Stivers calls for House bills on Kynect and Medicaid expansion, says Senate would vote on them to show where legislators stand

By Melissa Patrick
Kentucky Health News

Republican Senate President Robert Stivers challenged Democratic House Speaker Greg Stumbo Friday to send the Senate two House bills that would preserve the state’s embrace of “Obamacare,” in order to “have a full, fair debate on the issue” and see where legislators stand on it.

Robert Stivers

Stivers was referring to House Bill 5, which would require Kentucky to keep operating the Kynect health-insurance exchange, and House Bill 6, which would keep the state’s current expansion of the federal-state Medicaid program.

Both would block Republican Gov. Matt Bevin’s plans to change the programs, and with the Senate firmly in Republican control, their main sponsor, Rep. Darryl Owens, D-Louisville, has said he doesn’t expect them to become law. Stivers noted that the bills aren’t moving, despite being sponsored by several leaders of the House’s Democratic majority.

“I would surmise that what they’re doing is just pandering and playing to a political base even though they don’t believe it’s good,” he said. “If they truly believe it’s good, then vote them on the House floor.” Referring to House Speaker Greg Stumbo, he added, “If he votes it on the House floor, we’ll vote ’em on the Senate floor.”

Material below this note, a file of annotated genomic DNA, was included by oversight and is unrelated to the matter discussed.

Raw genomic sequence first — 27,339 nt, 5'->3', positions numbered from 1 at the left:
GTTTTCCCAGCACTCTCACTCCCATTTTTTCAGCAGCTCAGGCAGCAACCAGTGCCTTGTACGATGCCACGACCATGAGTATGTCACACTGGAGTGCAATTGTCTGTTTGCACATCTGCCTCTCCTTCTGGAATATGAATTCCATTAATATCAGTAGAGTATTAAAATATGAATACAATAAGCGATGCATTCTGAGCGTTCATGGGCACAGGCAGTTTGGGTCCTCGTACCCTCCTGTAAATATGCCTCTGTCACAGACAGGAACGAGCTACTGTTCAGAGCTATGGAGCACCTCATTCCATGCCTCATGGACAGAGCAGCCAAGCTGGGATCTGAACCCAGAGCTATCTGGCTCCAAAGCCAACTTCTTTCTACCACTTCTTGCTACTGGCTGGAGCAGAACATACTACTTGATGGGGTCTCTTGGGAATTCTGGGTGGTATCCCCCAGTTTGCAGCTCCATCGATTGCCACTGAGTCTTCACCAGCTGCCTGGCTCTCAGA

Stumbo said it was interesting that Stivers is attacking Obamacare when Bevin’s plan for Kynect will use the federal health-insurance exchange, Don Weber reports for cn|2‘s “Pure Politics.”

“He’s dismantling our Beshearcare here in Kentucky that Kentuckians were so happy to have. So, I’d be happy to have that discussion.”

Former Gov. Steve Beshear, founder of non-profit Save Kentucky Healthcare, said in a press release that Stivers and Republican leaders are “once again touting misinformation about Kynect and the state of health care in Kentucky.”

Stivers claimed that the federal Bureau of Labor Statistics showed that the state had lost 3,500 health-care jobs while Beshear had promised that the expansion of Medicaid would add 5,400 such jobs in the state by bringing more people into the health care system, creating jobs and tax revenue.

Actually, BLS data show that while hospitals lost employment, overall employment in the health-care and social-assistance sector has gone up 4.6 percent since Obamacare was fully implemented in January 2014, compared to 3.1 percent job growth in all other Kentucky sectors, says Jason Bailey of the Kentucky Center for Economic Policy. (KCEP chart)

Beshear cited that data, adding, “Just last week Governor Bevin’s own administration released data showing that the educational and health services sector in Kentucky gained 4,200 jobs in 2015 alone.”

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